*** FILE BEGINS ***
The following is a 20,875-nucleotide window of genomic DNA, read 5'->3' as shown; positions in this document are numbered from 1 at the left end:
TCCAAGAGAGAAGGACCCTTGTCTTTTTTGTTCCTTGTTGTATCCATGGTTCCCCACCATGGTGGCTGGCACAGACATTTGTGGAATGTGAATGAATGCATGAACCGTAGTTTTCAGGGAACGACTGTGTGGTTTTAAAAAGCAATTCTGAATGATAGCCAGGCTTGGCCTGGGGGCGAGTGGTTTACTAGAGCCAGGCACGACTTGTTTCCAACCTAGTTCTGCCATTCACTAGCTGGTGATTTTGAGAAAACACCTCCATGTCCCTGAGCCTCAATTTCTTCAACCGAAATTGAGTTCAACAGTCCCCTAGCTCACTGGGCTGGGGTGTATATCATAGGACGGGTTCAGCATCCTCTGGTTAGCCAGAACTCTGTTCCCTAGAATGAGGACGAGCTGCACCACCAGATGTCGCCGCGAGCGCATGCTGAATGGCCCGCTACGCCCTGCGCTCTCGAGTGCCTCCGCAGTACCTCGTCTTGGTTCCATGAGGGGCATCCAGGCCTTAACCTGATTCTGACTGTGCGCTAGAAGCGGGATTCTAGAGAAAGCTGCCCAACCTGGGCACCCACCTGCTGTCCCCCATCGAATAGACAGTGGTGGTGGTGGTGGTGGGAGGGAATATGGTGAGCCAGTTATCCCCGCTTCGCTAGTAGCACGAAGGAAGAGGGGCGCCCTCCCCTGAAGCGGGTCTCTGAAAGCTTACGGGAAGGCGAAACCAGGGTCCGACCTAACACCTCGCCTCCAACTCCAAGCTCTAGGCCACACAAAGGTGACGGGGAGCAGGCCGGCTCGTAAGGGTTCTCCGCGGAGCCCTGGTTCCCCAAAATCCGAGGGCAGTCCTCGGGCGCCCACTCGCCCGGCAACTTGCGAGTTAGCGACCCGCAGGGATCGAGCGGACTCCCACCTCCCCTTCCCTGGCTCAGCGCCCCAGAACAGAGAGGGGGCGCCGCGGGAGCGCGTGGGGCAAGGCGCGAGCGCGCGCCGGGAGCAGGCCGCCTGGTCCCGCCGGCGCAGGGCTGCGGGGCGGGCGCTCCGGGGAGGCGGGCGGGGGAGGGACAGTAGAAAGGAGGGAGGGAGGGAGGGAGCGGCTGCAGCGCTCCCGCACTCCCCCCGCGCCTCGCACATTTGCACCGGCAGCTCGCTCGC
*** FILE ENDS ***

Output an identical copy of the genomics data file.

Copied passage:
The following is a 20,875-nucleotide window of genomic DNA, read 5'->3' as shown; positions in this document are numbered from 1 at the left end:
TCCAAGAGAGAAGGACCCTTGTCTTTTTTGTTCCTTGTTGTATCCATGGTTCCCCACCATGGTGGCTGGCACAGACATTTGTGGAATGTGAATGAATGCATGAACCGTAGTTTTCAGGGAACGACTGTGTGGTTTTAAAAAGCAATTCTGAATGATAGCCAGGCTTGGCCTGGGGGCGAGTGGTTTACTAGAGCCAGGCACGACTTGTTTCCAACCTAGTTCTGCCATTCACTAGCTGGTGATTTTGAGAAAACACCTCCATGTCCCTGAGCCTCAATTTCTTCAACCGAAATTGAGTTCAACAGTCCCCTAGCTCACTGGGCTGGGGTGTATATCATAGGACGGGTTCAGCATCCTCTGGTTAGCCAGAACTCTGTTCCCTAGAATGAGGACGAGCTGCACCACCAGATGTCGCCGCGAGCGCATGCTGAATGGCCCGCTACGCCCTGCGCTCTCGAGTGCCTCCGCAGTACCTCGTCTTGGTTCCATGAGGGGCATCCAGGCCTTAACCTGATTCTGACTGTGCGCTAGAAGCGGGATTCTAGAGAAAGCTGCCCAACCTGGGCACCCACCTGCTGTCCCCCATCGAATAGACAGTGGTGGTGGTGGTGGTGGGAGGGAATATGGTGAGCCAGTTATCCCCGCTTCGCTAGTAGCACGAAGGAAGAGGGGCGCCCTCCCCTGAAGCGGGTCTCTGAAAGCTTACGGGAAGGCGAAACCAGGGTCCGACCTAACACCTCGCCTCCAACTCCAAGCTCTAGGCCACACAAAGGTGACGGGGAGCAGGCCGGCTCGTAAGGGTTCTCCGCGGAGCCCTGGTTCCCCAAAATCCGAGGGCAGTCCTCGGGCGCCCACTCGCCCGGCAACTTGCGAGTTAGCGACCCGCAGGGATCGAGCGGACTCCCACCTCCCCTTCCCTGGCTCAGCGCCCCAGAACAGAGAGGGGGCGCCGCGGGAGCGCGTGGGGCAAGGCGCGAGCGCGCGCCGGGAGCAGGCCGCCTGGTCCCGCCGGCGCAGGGCTGCGGGGCGGGCGCTCCGGGGAGGCGGGCGGGGGAGGGACAGTAGAAAGGAGGGAGGGAGGGAGGGAGCGGCTGCAGCGCTCCCGCACTCCCCCCGCGCCTCGCACATTTGCACCGGCAGCTCGCTCGC